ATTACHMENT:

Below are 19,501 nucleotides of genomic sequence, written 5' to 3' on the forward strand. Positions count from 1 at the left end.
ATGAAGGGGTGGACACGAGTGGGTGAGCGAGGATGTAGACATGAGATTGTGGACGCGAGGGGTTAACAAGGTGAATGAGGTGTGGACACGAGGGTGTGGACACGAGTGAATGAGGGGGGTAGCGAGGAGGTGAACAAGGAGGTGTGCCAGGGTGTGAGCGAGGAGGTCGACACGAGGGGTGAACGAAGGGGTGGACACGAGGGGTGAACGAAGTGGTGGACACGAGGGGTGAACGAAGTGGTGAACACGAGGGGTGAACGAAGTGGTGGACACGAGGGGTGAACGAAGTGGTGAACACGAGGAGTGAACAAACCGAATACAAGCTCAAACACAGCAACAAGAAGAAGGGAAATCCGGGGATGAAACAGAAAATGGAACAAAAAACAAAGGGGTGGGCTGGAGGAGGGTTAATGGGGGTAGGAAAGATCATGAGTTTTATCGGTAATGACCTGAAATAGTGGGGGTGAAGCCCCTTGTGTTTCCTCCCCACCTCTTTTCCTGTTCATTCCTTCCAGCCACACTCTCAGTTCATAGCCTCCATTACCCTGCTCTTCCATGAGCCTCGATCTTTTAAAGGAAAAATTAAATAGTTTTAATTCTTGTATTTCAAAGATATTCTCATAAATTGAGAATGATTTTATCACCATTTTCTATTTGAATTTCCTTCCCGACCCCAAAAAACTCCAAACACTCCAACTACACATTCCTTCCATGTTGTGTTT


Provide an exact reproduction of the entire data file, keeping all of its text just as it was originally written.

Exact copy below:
Below are 19,501 nucleotides of genomic sequence, written 5' to 3' on the forward strand. Positions count from 1 at the left end.
ATGAAGGGGTGGACACGAGTGGGTGAGCGAGGATGTAGACATGAGATTGTGGACGCGAGGGGTTAACAAGGTGAATGAGGTGTGGACACGAGGGTGTGGACACGAGTGAATGAGGGGGGTAGCGAGGAGGTGAACAAGGAGGTGTGCCAGGGTGTGAGCGAGGAGGTCGACACGAGGGGTGAACGAAGGGGTGGACACGAGGGGTGAACGAAGTGGTGGACACGAGGGGTGAACGAAGTGGTGAACACGAGGGGTGAACGAAGTGGTGGACACGAGGGGTGAACGAAGTGGTGAACACGAGGAGTGAACAAACCGAATACAAGCTCAAACACAGCAACAAGAAGAAGGGAAATCCGGGGATGAAACAGAAAATGGAACAAAAAACAAAGGGGTGGGCTGGAGGAGGGTTAATGGGGGTAGGAAAGATCATGAGTTTTATCGGTAATGACCTGAAATAGTGGGGGTGAAGCCCCTTGTGTTTCCTCCCCACCTCTTTTCCTGTTCATTCCTTCCAGCCACACTCTCAGTTCATAGCCTCCATTACCCTGCTCTTCCATGAGCCTCGATCTTTTAAAGGAAAAATTAAATAGTTTTAATTCTTGTATTTCAAAGATATTCTCATAAATTGAGAATGATTTTATCACCATTTTCTATTTGAATTTCCTTCCCGACCCCAAAAAACTCCAAACACTCCAACTACACATTCCTTCCATGTTGTGTTT